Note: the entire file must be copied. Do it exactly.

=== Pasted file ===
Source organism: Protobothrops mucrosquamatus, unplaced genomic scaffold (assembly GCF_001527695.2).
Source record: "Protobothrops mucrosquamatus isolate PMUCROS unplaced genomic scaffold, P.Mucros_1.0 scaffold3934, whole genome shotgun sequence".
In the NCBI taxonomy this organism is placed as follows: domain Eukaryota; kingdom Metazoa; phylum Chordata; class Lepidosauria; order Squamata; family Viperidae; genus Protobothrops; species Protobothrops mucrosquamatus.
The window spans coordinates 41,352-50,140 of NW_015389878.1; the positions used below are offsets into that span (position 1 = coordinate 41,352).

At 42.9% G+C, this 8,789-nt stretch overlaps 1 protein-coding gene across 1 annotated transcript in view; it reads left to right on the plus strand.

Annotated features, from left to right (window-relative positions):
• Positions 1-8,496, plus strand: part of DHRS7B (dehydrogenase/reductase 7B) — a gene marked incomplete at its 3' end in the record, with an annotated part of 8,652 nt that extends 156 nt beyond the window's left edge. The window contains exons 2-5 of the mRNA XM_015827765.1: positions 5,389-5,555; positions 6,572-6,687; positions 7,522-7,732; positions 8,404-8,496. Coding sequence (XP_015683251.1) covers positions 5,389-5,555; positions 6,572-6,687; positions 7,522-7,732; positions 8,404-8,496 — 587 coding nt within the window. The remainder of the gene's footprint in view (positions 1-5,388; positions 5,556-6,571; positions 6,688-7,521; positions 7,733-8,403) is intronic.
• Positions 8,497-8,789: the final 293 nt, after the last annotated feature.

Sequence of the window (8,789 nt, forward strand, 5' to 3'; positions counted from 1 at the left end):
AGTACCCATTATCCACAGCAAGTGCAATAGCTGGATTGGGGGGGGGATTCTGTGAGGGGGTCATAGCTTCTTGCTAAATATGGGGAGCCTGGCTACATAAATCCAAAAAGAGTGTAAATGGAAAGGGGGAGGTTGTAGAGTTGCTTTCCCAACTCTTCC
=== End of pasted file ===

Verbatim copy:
Source organism: Protobothrops mucrosquamatus, unplaced genomic scaffold (assembly GCF_001527695.2).
Source record: "Protobothrops mucrosquamatus isolate PMUCROS unplaced genomic scaffold, P.Mucros_1.0 scaffold3934, whole genome shotgun sequence".
In the NCBI taxonomy this organism is placed as follows: domain Eukaryota; kingdom Metazoa; phylum Chordata; class Lepidosauria; order Squamata; family Viperidae; genus Protobothrops; species Protobothrops mucrosquamatus.
The window spans coordinates 41,352-50,140 of NW_015389878.1; the positions used below are offsets into that span (position 1 = coordinate 41,352).

At 42.9% G+C, this 8,789-nt stretch overlaps 1 protein-coding gene across 1 annotated transcript in view; it reads left to right on the plus strand.

Annotated features, from left to right (window-relative positions):
• Positions 1-8,496, plus strand: part of DHRS7B (dehydrogenase/reductase 7B) — a gene marked incomplete at its 3' end in the record, with an annotated part of 8,652 nt that extends 156 nt beyond the window's left edge. The window contains exons 2-5 of the mRNA XM_015827765.1: positions 5,389-5,555; positions 6,572-6,687; positions 7,522-7,732; positions 8,404-8,496. Coding sequence (XP_015683251.1) covers positions 5,389-5,555; positions 6,572-6,687; positions 7,522-7,732; positions 8,404-8,496 — 587 coding nt within the window. The remainder of the gene's footprint in view (positions 1-5,388; positions 5,556-6,571; positions 6,688-7,521; positions 7,733-8,403) is intronic.
• Positions 8,497-8,789: the final 293 nt, after the last annotated feature.

Sequence of the window (8,789 nt, forward strand, 5' to 3'; positions counted from 1 at the left end):
AGTACCCATTATCCACAGCAAGTGCAATAGCTGGATTGGGGGGGGGATTCTGTGAGGGGGTCATAGCTTCTTGCTAAATATGGGGAGCCTGGCTACATAAATCCAAAAAGAGTGTAAATGGAAAGGGGGAGGTTGTAGAGTTGCTTTCCCAACTCTTCC